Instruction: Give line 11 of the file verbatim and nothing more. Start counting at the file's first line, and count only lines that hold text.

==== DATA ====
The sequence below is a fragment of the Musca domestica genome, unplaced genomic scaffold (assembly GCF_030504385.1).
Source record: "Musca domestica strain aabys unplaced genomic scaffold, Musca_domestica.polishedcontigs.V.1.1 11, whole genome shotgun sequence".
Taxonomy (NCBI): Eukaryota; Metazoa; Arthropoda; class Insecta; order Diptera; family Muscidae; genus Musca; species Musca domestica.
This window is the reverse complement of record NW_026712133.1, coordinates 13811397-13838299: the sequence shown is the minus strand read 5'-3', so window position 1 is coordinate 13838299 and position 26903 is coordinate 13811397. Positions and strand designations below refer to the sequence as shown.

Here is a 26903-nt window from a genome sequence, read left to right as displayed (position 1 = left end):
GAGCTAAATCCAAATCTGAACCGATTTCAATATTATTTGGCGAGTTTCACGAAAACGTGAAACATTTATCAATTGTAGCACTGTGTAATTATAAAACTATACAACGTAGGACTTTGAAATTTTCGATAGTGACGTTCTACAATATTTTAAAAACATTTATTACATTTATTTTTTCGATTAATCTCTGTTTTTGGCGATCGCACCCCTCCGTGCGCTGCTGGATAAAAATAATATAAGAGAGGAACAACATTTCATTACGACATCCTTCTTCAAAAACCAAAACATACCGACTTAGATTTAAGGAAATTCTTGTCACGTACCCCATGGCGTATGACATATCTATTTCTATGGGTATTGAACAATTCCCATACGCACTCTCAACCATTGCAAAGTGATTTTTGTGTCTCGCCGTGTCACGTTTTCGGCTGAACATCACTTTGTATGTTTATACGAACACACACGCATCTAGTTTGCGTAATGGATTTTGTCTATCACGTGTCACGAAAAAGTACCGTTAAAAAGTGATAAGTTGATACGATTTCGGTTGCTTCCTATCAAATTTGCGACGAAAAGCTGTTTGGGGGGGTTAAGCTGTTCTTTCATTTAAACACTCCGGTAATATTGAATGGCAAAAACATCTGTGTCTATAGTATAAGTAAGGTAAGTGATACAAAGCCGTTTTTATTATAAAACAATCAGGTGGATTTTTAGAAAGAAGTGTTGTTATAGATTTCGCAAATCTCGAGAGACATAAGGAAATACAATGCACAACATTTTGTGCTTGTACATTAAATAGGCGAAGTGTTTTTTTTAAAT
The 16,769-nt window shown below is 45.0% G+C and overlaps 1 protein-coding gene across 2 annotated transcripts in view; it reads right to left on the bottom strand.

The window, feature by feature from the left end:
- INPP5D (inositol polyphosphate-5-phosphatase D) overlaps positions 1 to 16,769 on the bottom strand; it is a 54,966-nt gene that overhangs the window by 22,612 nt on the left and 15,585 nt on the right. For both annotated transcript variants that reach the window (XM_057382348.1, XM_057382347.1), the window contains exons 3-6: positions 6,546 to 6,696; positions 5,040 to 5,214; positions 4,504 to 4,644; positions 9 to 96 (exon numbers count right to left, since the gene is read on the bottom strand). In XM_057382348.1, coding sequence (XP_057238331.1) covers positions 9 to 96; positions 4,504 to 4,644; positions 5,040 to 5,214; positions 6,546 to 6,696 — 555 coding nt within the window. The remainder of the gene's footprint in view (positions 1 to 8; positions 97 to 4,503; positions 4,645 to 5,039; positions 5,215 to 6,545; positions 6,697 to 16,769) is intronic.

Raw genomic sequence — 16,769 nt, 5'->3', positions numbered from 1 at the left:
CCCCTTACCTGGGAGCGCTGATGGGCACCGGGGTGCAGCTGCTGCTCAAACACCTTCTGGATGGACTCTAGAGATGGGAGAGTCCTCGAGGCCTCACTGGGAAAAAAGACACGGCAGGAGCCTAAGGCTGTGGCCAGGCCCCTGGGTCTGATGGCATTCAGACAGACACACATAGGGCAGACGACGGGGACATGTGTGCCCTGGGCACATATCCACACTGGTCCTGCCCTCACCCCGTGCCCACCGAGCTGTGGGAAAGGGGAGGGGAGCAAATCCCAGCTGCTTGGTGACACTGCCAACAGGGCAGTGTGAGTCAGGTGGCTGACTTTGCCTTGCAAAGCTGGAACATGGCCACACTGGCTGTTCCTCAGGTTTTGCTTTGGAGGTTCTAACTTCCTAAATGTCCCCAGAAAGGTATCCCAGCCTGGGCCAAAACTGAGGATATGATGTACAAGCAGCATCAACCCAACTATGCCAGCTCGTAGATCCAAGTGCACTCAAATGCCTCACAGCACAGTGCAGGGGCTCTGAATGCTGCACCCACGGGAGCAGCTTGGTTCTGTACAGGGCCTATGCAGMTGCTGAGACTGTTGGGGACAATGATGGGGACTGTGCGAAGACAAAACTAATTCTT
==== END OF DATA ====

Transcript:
CCCCTTACCTGGGAGCGCTGATGGGCACCGGGGTGCAGCTGCTGCTCAAACACCTTCTGGATGGACTCTAGAGATGGGAGAGTCCTCGAGGCCTCACTGGGAAAAAAGACACGGCAGGAGCCTAAGGCTGTGGCCAGGCCCCTGGGTCTGATGGCATTCAGACAGACACACATAGGGCAGACGACGGGGACATGTGTGCCCTGGGCACATATCCACACTGGTCCTGCCCTCACCCCGTGCCCACCGAGCTGTGGGAAAGGGGAGGGGAGCAAATCCCAGCTGCTTGGTGACACTGCCAACAGGGCAGTGTGAGTCAGGTGGCTGACTTTGCCTTGCAAAGCTGGAACATGGCCACACTGGCTGTTCCTCAGGTTTTGCTTTGGAGGTTCTAACTTCCTAAATGTCCCCAGAAAGGTATCCCAGCCTGGGCCAAAACTGAGGATATGATGTACAAGCAGCATCAACCCAACTATGCCAGCTCGTAGATCCAAGTGCACTCAAATGCCTCACAGCACAGTGCAGGGGCTCTGAATGCTGCACCCACGGGAGCAGCTTGGTTCTGTACAGGGCCTATGCAGMTGCTGAGACTGTTGGGGACAATGATGGGGACTGTGCGAAGACAAAACTAATTCTT